Eighteenth Century Literature and Romanticism

Kingston University

Course Description

  • Course Name

    Eighteenth Century Literature and Romanticism

  • Host University

    Kingston University

  • Location

    London, England

  • Area of Study

    Literature

  • Language Level

    Taught In English

  • Prerequisites

    Successful completion of introductory level English literature study.

  • Course Level Recommendations

    Upper

    ISA offers course level recommendations in an effort to facilitate the determination of course levels by credential evaluators.We advice each institution to have their own credentials evaluator make the final decision regrading course levels.

    Hours & Credits

  • Credits

    4
  • Recommended U.S. Semester Credits
    4
  • Recommended U.S. Quarter Units
    0
  • Overview

    Course Content:

    This module explores the major authors and literary themes of the ?long? eighteenth
    century, from around 1700 to about 1820.

    Texts are read in chronological order, starting with some of the satirical poetry and the
    early novels from the first half of the century. The relationship is considered between
    satire and society, and ask why the novel came into being at this time. The ?Age of
    Sensibility? is then explored, reading sentimental poetry, prose, and drama to explore
    what was meant by that important term, ?sensibility?, and considering the politics of
    sensibility as it revealed itself in anti-slavery debates.

    Discussion will focus on the work and career of Oliver Goldsmith, who wrote in all three
    genres and can in many ways be seen to typify the period, especially in the shift from
    satire to ?politeness?. The later eighteenth century was an ?Age of Revolution?. Radical
    ideas such as women?s rights found their best expression in the work of Mary
    Wollstonecraft, whose Vindication of the Rights of Woman is a founding text of modern
    feminism. And it was an ?Age of Biography?: Boswell?s Life of Johnson and Godwin?s Life of
    Mary Wollstonecraft, and their impact on later generations are discussed.

    In the second semester, the poetry (and some prose) of the Romantic era is studied,
    considering the extent to which it was a natural extension of the Age of Sensibility, as
    well as some of the ways in which it was a new departure. Key themes will be the
    aesthetics of ?taste?, identity and the idea of the ?Romantic self?, and the literature of the
    Romantic sublime.

    AUTUMN SEMESTER LECTURES:
    The Long Eighteenth Century: an Introduction, Jonathan Swift: Satire and Society ,
    Alexander Pope: Satire and High Society, Daniel Defoe and the Rise of the Novel #1,
    Samuel Richardson and the Rise of the Novel #2, The Town and the Country , The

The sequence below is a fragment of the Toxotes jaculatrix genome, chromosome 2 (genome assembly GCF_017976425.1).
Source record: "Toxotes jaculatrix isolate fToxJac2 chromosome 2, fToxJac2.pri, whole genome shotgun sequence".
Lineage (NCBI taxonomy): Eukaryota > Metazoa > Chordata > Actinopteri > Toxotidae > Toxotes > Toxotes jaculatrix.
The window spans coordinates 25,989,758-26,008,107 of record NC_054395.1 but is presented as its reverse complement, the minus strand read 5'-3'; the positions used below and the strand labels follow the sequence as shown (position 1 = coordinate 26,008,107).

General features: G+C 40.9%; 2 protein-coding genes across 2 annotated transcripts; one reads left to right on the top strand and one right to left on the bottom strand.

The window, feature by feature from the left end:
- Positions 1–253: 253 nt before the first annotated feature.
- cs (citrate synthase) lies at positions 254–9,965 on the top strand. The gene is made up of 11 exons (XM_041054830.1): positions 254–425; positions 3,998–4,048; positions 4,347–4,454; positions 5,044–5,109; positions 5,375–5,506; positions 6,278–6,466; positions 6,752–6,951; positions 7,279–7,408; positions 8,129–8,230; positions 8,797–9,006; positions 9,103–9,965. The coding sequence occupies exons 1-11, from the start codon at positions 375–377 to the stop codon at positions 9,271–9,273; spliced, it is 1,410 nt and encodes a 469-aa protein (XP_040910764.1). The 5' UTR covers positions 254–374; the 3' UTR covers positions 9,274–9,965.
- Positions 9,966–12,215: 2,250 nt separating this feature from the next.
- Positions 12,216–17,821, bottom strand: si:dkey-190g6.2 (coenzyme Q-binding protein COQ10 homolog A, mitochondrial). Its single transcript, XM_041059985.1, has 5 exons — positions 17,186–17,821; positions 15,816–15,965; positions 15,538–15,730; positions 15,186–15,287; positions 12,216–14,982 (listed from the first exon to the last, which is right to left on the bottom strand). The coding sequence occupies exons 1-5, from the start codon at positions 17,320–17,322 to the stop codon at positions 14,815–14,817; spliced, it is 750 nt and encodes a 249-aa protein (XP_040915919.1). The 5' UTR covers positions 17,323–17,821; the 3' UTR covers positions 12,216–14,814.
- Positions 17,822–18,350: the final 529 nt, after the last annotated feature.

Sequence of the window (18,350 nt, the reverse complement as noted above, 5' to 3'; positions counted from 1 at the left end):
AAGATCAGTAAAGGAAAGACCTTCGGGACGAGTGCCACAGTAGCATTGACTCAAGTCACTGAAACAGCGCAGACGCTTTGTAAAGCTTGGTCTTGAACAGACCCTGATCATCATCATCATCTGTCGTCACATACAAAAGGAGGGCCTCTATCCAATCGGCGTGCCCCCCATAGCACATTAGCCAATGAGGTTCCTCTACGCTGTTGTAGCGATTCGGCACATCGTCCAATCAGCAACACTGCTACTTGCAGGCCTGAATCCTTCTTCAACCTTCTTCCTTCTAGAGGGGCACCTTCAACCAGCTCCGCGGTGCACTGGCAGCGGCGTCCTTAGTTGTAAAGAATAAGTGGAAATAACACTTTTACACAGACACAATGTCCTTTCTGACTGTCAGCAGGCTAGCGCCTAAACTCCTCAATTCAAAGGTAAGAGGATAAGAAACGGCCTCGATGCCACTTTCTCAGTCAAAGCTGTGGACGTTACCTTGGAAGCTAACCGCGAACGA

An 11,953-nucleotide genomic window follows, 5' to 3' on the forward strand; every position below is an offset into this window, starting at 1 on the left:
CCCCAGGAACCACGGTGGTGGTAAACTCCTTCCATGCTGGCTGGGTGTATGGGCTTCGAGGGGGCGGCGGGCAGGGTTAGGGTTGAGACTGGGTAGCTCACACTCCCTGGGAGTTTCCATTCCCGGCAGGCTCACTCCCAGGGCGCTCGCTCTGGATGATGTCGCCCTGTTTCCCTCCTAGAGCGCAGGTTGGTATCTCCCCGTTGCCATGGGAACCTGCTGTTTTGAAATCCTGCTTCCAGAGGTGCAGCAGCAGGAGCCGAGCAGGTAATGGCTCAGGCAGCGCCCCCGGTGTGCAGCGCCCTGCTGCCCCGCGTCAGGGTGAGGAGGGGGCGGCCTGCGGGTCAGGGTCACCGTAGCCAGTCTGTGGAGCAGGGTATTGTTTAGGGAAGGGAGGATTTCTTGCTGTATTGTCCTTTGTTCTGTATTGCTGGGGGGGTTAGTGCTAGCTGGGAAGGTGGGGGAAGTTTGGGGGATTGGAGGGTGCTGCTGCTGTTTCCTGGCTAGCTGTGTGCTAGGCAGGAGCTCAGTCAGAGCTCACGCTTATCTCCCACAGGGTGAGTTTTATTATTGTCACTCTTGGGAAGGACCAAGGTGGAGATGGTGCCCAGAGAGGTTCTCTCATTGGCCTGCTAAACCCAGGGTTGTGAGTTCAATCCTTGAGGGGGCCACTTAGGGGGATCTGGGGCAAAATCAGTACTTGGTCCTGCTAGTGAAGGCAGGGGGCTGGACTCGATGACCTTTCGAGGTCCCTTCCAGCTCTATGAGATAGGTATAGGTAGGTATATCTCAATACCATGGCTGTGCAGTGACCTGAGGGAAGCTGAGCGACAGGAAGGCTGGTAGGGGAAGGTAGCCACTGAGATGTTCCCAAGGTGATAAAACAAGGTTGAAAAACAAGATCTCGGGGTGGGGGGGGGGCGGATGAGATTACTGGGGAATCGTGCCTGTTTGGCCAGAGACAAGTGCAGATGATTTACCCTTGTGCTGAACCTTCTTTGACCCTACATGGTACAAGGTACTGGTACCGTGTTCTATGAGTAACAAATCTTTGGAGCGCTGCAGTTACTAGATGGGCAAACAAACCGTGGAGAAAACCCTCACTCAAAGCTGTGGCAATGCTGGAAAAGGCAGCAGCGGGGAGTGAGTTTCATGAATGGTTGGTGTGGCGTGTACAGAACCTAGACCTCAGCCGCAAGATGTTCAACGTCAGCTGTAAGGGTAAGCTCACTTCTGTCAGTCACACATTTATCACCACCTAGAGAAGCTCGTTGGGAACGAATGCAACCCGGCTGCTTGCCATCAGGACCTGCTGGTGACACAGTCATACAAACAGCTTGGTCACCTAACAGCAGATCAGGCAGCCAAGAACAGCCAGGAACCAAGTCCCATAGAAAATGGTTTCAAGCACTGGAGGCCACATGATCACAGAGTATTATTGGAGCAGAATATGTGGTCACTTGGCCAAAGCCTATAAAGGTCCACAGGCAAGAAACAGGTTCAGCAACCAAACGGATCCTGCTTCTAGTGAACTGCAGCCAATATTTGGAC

Sentimental-Satirical Novel, The Eighteenth-Century Stage, The Politics of Sensibility: the
    Antislavery Debate, Mary Wollstonecraft, Feminism and Radical Enlightenment,
    Biography and the figure of the Man of Letters.

    SPRING SEMESTER LECTURES:
    The Romantics: Who, What, When, Where, Why? , The Revolution of Taste 1:
    Wordsworth, The Revolution of Taste 2: Coleridge, The Romantic Sublime,
    Romantic Selves, European Romanticism 1, European Romanticism 2, John Keats,
    Percy Shelley, The Byronic Hero.

    Teaching:
    Lectures/workshops and seminars

    Assessment:
    STUDY OPTION 1:
    1. an unseen take-home exam (50%) - mixture of short, factual questions, close
    reading exercises, and a short essay.
    2. Essay of 2,500 words (50%).
    STUDY OPTION 2:
    an unseen take-home exam - mixture of short, factual questions, close reading exercises,
    and a short essay (100%)
    STUDY OPTION 3: Essay of 2,500 words (100%).

    Study Option 1 = Whole Year
    Study Option 2 = Autumn
    Study Option 3 = Spring/summer

Course Disclaimer

Courses and course hours of instruction are subject to change.

Eligibility for courses may be subject to a placement exam and/or pre-requisites.

Some courses may require additional fees.

Credits earned vary according to the policies of the students' home institutions. According to ISA policy and possible visa requirements, students must maintain full-time enrollment status, as determined by their home institutions, for the duration of the program.

Please reference fall and spring course lists as not all courses are taught during both semesters.

Please note that some courses with locals have recommended prerequisite courses. It is the student's responsibility to consult any recommended prerequisites prior to enrolling in their course.